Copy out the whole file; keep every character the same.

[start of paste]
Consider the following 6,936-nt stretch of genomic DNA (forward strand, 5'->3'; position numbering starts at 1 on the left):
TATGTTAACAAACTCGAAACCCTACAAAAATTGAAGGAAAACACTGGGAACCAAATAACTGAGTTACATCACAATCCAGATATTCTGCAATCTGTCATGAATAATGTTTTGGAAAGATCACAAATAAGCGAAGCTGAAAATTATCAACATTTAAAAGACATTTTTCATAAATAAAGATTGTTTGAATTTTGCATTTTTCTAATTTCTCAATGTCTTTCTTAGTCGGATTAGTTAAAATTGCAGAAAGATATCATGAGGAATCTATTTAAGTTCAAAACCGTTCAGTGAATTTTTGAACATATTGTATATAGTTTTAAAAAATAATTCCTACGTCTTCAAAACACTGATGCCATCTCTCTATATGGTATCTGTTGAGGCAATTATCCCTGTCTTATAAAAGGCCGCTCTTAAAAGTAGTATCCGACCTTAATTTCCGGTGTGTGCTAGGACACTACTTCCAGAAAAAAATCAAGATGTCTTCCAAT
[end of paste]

Consider the following 6,936-nt stretch of genomic DNA (forward strand, 5'->3'; position numbering starts at 1 on the left):
TATGTTAACAAACTCGAAACCCTACAAAAATTGAAGGAAAACACTGGGAACCAAATAACTGAGTTACATCACAATCCAGATATTCTGCAATCTGTCATGAATAATGTTTTGGAAAGATCACAAATAAGCGAAGCTGAAAATTATCAACATTTAAAAGACATTTTTCATAAATAAAGATTGTTTGAATTTTGCATTTTTCTAATTTCTCAATGTCTTTCTTAGTCGGATTAGTTAAAATTGCAGAAAGATATCATGAGGAATCTATTTAAGTTCAAAACCGTTCAGTGAATTTTTGAACATATTGTATATAGTTTTAAAAAATAATTCCTACGTCTTCAAAACACTGATGCCATCTCTCTATATGGTATCTGTTGAGGCAATTATCCCTGTCTTATAAAAGGCCGCTCTTAAAAGTAGTATCCGACCTTAATTTCCGGTGTGTGCTAGGACACTACTTCCAGAAAAAAATCAAGATGTCTTCCAAT